My next move was to turn to the Thermomix, a high-tech multi-purpose kitchen appliance, which does exactly what the name implies: it heats and mixes. Applying different timings and speed levels – but no heat – I explored whether contact with metal blades at speed and a higher rate of oxygen would have any effect on the wine.
The experiments with timing provided the most interesting results:
At 5 minutes of aeration, the wine had a lot of acidity, and flavors spiked at different points.
At around 7 minutes, I found that the wine became a lot lighter. The level of acidity seemed to subside slightly, but the palate became very dry on the finish.
Around 9 minutes in, the wine seemed to begin to warm up slightly, which changed it significantly. It became super dry and tannic, resulting in a loss of depth in the wine.
I chose to work with the qualities of the 7-minute oxidization with zero heat and no sugar to balance. I then spun it further for another good 2 minutes on a very low setting with no heat, to slowly dissolve the sugar. This resulted in lots of depth, great structure, and a feel that coated the whole palate. It had an almost light freshness to the start, and a finish that came with slight smoke and tannic notes.
The use of the Thermomix clearly altered the aroma and taste profile of the wine, which now offered something very different in terms of structure. It was nowhere near the standard to be poured at a table, but it made me think. Could we look at wine in this state as an ingredient?
My mind instantly switched to consider the ways this wine could be developed to enhance the flavor of a cocktail.
With a body that held up, I knew the wine would be perfectly paired with Knob Creek Bourbon Whiskey, which would add notes of vanillin, toasted nuts and oak. While considering the cocktail, I thought about other potential waste, and a classic situation stood out. When juicing lemons, they are usually squeezed and the rind is thrown out. But why not just remove the skin – which is incredibly bitter – and juice the whole lemon instead? What added qualities might the pith and seeds provide?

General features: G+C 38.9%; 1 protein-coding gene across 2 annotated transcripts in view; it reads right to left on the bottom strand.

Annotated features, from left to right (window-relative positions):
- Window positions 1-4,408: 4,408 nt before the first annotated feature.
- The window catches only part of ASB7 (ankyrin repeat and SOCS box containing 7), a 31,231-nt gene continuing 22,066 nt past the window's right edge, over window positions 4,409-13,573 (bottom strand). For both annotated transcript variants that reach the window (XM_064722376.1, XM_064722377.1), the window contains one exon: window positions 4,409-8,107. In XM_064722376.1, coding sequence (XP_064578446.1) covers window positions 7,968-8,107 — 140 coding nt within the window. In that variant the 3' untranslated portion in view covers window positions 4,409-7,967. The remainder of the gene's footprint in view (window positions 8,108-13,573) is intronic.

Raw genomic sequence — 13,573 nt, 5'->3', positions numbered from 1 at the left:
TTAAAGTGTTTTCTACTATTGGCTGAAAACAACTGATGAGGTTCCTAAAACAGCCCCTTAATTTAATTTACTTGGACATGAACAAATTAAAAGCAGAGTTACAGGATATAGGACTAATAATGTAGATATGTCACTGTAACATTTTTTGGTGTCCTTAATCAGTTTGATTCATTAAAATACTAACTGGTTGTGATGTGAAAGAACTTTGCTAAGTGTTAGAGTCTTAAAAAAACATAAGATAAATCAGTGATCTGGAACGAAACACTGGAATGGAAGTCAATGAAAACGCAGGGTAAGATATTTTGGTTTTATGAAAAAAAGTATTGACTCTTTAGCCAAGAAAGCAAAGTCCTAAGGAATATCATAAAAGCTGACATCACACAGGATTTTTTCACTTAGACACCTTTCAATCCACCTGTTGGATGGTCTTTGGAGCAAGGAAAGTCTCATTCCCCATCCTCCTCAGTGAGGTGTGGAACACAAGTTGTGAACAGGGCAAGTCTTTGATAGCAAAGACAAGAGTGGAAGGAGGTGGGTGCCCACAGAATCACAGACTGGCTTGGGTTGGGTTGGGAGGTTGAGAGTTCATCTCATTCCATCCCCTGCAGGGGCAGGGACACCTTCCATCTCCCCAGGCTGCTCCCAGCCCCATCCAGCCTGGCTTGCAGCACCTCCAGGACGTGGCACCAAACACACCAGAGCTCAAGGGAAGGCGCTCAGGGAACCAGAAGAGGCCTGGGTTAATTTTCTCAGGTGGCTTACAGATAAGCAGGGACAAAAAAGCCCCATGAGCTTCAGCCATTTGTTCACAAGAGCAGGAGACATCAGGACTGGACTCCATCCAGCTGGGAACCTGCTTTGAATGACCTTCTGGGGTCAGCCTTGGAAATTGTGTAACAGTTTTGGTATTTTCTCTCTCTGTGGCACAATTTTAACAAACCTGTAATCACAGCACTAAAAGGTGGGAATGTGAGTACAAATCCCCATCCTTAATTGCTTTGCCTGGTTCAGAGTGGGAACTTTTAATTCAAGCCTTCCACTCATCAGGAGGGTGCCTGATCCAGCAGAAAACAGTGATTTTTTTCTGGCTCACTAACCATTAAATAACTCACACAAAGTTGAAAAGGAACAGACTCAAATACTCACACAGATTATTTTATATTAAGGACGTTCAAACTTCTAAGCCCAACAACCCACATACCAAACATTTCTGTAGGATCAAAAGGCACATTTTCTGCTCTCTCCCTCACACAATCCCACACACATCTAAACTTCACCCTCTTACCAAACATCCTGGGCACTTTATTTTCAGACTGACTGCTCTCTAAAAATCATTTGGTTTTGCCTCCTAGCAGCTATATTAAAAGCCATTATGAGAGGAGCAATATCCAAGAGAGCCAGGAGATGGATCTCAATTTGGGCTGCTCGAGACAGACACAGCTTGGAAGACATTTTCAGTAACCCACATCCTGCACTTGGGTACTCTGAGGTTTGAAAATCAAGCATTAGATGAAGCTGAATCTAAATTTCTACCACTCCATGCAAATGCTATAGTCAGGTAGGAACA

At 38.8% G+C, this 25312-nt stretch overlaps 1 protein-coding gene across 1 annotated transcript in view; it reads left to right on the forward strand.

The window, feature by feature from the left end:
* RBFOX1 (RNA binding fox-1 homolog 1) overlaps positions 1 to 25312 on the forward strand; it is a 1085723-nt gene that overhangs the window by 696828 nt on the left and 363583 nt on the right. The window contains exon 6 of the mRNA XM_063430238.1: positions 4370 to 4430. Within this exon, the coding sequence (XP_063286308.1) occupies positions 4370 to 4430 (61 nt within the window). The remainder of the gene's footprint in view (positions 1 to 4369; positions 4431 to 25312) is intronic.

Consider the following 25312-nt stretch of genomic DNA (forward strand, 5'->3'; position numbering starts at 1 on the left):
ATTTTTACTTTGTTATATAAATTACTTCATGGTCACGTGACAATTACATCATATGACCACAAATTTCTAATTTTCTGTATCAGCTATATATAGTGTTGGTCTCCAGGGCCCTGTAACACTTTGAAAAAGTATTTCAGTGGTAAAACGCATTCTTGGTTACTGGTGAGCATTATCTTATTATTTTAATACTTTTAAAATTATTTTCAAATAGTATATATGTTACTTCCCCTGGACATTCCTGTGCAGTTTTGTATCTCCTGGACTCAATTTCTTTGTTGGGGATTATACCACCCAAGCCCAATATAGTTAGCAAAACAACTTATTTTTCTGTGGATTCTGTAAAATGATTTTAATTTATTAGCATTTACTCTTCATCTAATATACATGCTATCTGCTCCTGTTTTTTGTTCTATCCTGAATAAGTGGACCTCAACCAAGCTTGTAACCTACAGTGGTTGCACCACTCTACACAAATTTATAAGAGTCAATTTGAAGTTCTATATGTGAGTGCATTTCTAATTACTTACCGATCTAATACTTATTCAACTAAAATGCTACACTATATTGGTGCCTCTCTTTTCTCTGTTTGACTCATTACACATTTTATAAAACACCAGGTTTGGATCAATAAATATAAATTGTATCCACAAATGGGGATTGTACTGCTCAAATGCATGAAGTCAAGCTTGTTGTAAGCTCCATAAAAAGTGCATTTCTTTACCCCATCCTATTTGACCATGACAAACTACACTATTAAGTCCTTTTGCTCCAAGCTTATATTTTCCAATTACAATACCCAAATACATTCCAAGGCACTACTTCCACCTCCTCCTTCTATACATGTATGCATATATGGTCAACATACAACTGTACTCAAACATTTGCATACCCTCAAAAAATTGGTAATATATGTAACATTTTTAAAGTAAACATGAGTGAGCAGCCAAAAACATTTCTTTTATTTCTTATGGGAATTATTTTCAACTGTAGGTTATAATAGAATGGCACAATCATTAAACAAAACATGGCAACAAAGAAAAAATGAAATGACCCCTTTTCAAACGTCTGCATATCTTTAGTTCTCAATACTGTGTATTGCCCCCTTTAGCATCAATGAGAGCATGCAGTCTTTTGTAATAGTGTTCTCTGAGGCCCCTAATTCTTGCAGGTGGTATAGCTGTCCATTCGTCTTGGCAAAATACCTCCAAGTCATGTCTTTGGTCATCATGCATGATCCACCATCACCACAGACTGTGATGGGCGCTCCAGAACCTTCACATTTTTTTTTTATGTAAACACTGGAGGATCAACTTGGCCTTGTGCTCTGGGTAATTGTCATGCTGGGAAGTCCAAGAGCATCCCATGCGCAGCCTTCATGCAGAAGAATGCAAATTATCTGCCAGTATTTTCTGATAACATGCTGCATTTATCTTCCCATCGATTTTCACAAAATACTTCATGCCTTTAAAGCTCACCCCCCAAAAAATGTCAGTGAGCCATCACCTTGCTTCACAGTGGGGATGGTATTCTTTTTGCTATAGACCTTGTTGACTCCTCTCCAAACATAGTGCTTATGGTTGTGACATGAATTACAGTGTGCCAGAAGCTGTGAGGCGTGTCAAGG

It was these three ingredients I settled on to create something entirely new.
The Londinium Sour
- Knob Creek Bourbon Whiskey
- 2012 Tomas Cusine Vilosell oxidized for five days at room temperature
When preparing this drink, make sure to show the oxidized wine as it is poured from the bottle. Walk the guest through every step, letting them have a taste at different stages that you are working on. What is most important, however, is that the finished product is precisely the way you’ve described it.
1. Start off de-skinning lemons to run them through a centrifugal juicer whole.
- The bitterness of the pith doesn’t only give the drink a different taste, but also adds a heavier feel to match the wine.
2. The wine is then added to a Thermomix, where it is set to spin with no heat. Once that has been completed, weigh out the wine, and balance it using sugar, then cool.
- The addition of sugar allows the structure of the wine to come through in a different way, adding richness and texture whilst finishing with a tannic note.
3. Once the ingredients are ready, we add in 1 shot of each, and 2 shots of Bourbon Whiskey, which we then shake hard over cubed ice and fine strain into a coupette glass.
Guests are often surprised with the difference in flavor between the oxidized wine and the final product, particularly with it having kept the stability of its structure. What’s most impressive is the way the wine almost takes on a dessert wine feel in the mouth, but offers a completely different finish while still tasting very young prior to being added to the cocktail.
The result is a bold and complex drink with a long lasting finish, granting the wine a new lease of life.
Surprisingly, my experiments with oxidized wine resulted in creating something I would gladly serve. Since, my eye has turned to several other possibilities for repurposing waste in my continuous effort to explore new ingredients. Take coffee grounds, for example. A source of great amounts of waste already known to hold great potential for reuse, such as being used as a medium for growing mushrooms and being an ingredient in crackers. Could they be repurposed for cocktails as well?
With the right knowledge and research we have the tools to look at the waste – the resources – around us and find endless possibility for reinvention and innovation. We could be discovering flavors never tasted before that may just be the best thing we have ever tasted.